According to her, many a time, she and her husband had to stay awake to watch over the two sick children. The woman said several times, she had to fall back on her religious beliefs to wade through the crises that the ailment brought in order to survive.
“I tried to keep the kids focused on God—not medications. My source of strength came from knowing that I have a God who is a healer. We made the mistake and there are consequences for the mistake. The child didn’t ask to be born, and I didn’t ask to give birth to a sickler.”
Sad early days
Mrs. Ogar recalled that there were days when her daughter had crises for days and had to endure the accompanying pains because no pain killer could help.
“There was this particular time Amokeye cried for nine days non-stop. The doctors gave every form of pain killers and I was told they had exceeded the type and recommended dosage meant to give her relief. We were told that if more medication was administered, we will lose her.
I dialed seven pastors’ numbers and told them to start praying for me not to lose Amokeye. But thank God we survived.”
Mrs. Ogar also recalled some of the nights she spent at the hospital, nursing Amokeye’s younger brother.
“There was a time her brother spent 21 days on admission and he could not do anything by himself. There were days when Amokeye and her brother would fall sick at the same period.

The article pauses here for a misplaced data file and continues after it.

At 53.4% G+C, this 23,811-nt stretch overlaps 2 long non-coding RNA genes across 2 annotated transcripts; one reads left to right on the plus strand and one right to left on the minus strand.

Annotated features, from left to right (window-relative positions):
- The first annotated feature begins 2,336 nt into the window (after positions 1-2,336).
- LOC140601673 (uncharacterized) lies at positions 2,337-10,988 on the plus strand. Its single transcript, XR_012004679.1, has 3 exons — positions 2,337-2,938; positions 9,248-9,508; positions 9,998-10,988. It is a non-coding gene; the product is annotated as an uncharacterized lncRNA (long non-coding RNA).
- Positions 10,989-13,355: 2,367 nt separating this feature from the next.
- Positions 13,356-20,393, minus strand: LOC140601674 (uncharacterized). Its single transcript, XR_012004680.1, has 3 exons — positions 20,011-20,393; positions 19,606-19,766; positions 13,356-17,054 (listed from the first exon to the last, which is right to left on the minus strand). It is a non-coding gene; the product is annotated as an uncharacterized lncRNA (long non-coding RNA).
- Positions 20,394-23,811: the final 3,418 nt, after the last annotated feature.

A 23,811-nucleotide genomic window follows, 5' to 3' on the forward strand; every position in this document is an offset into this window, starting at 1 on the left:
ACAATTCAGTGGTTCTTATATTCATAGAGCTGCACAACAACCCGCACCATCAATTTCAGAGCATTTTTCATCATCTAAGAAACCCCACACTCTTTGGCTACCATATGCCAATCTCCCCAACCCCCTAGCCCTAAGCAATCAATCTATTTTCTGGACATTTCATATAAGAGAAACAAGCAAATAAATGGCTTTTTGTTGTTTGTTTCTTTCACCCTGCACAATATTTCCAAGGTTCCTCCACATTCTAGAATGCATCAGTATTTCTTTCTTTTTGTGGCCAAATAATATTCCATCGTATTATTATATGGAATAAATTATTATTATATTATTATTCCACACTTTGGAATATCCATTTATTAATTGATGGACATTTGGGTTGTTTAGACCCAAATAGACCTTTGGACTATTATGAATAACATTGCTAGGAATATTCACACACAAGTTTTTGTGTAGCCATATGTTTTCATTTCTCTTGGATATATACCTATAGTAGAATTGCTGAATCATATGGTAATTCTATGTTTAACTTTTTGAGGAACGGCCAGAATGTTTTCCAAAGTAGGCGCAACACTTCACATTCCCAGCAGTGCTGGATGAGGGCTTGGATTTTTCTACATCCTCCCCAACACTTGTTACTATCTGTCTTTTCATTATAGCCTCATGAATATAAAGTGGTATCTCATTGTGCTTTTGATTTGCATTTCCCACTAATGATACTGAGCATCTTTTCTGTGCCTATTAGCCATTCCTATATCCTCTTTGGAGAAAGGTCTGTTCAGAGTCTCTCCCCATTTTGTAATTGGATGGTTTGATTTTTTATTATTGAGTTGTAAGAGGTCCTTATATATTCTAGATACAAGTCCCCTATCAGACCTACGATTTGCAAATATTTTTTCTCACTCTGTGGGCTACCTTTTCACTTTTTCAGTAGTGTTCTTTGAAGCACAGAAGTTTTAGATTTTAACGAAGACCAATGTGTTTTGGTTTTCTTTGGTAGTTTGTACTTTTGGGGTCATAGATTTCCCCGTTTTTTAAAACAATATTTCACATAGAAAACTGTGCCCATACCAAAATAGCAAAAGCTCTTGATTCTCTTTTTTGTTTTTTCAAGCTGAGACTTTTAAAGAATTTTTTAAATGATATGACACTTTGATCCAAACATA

Several times, I’ve slept kneeling down. On some days, while I am attending to one of them in a room at the hospital, another one would call for my attention in another room. On several occasions, I have asked when the horror movie will end?”
Crisis fuelling financial burden
Given the financial requirements that came with managing the condition, the Ogar’s income was never enough to pay for private care as the children grew up, and this resulted in them falling sick quite often and sometimes, needing separate rooms at the hospital, which were quite expensive at the time.
She, however, said they were lucky to have a doctor that understood the family’s plight and made payment of bills flexible. The 53-year-old, said:
“The man that owned the hospital we go to for treatment always gave us a lifeline. We would deposit some money and pay the balance of the bill in three weeks or a month’s time. So, if I paid a bill of N50, 000 then, it’s like paying a bill of N150, 000 now.”
Presently, Amokeye and her brother no longer see the condition as a fun-robbing childhood memory. At 34 and 30, respectively, they have grown into healthy adults and don’t look sickly.
Speaking with PUNCH, Amokeye revealed that it is expensive managing the condition, adding that for a visit to a private hospital for consultation and treatment, she spends an average of N100, 000.
“I go for treatment in a private hospital. There are days that I will stay for about three hours and spend between N80, 000 to N100, 000. If I spend like three days at the hospital, I will be spending over N200, 000.